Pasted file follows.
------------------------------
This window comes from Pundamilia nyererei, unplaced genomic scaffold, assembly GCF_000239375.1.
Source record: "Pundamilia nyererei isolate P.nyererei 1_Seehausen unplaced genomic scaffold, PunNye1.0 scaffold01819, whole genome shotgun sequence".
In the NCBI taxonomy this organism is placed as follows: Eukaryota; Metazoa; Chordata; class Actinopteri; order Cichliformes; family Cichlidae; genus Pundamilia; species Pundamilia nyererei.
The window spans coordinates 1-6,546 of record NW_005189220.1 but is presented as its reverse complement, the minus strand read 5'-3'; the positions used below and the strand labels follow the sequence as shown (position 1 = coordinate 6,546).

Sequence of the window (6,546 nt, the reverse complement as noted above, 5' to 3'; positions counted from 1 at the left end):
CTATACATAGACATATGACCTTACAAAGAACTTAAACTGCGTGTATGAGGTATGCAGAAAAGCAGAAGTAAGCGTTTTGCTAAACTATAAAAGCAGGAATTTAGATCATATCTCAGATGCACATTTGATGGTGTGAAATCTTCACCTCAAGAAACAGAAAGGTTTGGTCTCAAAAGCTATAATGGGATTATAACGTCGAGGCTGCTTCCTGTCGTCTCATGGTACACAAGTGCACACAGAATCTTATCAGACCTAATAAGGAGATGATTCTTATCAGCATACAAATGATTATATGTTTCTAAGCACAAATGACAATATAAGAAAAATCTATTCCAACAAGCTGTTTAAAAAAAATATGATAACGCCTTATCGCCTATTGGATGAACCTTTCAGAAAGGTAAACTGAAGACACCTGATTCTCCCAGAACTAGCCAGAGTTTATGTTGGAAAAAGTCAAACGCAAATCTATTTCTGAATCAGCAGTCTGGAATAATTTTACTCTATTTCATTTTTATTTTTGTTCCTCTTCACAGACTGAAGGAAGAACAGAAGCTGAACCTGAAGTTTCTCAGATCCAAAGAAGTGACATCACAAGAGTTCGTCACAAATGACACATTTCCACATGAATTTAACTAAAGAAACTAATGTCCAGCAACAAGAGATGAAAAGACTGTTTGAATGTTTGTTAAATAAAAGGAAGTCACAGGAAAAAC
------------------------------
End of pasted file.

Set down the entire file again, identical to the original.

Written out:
This window comes from Pundamilia nyererei, unplaced genomic scaffold, assembly GCF_000239375.1.
Source record: "Pundamilia nyererei isolate P.nyererei 1_Seehausen unplaced genomic scaffold, PunNye1.0 scaffold01819, whole genome shotgun sequence".
In the NCBI taxonomy this organism is placed as follows: Eukaryota; Metazoa; Chordata; class Actinopteri; order Cichliformes; family Cichlidae; genus Pundamilia; species Pundamilia nyererei.
The window spans coordinates 1-6,546 of record NW_005189220.1 but is presented as its reverse complement, the minus strand read 5'-3'; the positions used below and the strand labels follow the sequence as shown (position 1 = coordinate 6,546).

Sequence of the window (6,546 nt, the reverse complement as noted above, 5' to 3'; positions counted from 1 at the left end):
CTATACATAGACATATGACCTTACAAAGAACTTAAACTGCGTGTATGAGGTATGCAGAAAAGCAGAAGTAAGCGTTTTGCTAAACTATAAAAGCAGGAATTTAGATCATATCTCAGATGCACATTTGATGGTGTGAAATCTTCACCTCAAGAAACAGAAAGGTTTGGTCTCAAAAGCTATAATGGGATTATAACGTCGAGGCTGCTTCCTGTCGTCTCATGGTACACAAGTGCACACAGAATCTTATCAGACCTAATAAGGAGATGATTCTTATCAGCATACAAATGATTATATGTTTCTAAGCACAAATGACAATATAAGAAAAATCTATTCCAACAAGCTGTTTAAAAAAAATATGATAACGCCTTATCGCCTATTGGATGAACCTTTCAGAAAGGTAAACTGAAGACACCTGATTCTCCCAGAACTAGCCAGAGTTTATGTTGGAAAAAGTCAAACGCAAATCTATTTCTGAATCAGCAGTCTGGAATAATTTTACTCTATTTCATTTTTATTTTTGTTCCTCTTCACAGACTGAAGGAAGAACAGAAGCTGAACCTGAAGTTTCTCAGATCCAAAGAAGTGACATCACAAGAGTTCGTCACAAATGACACATTTCCACATGAATTTAACTAAAGAAACTAATGTCCAGCAACAAGAGATGAAAAGACTGTTTGAATGTTTGTTAAATAAAAGGAAGTCACAGGAAAAAC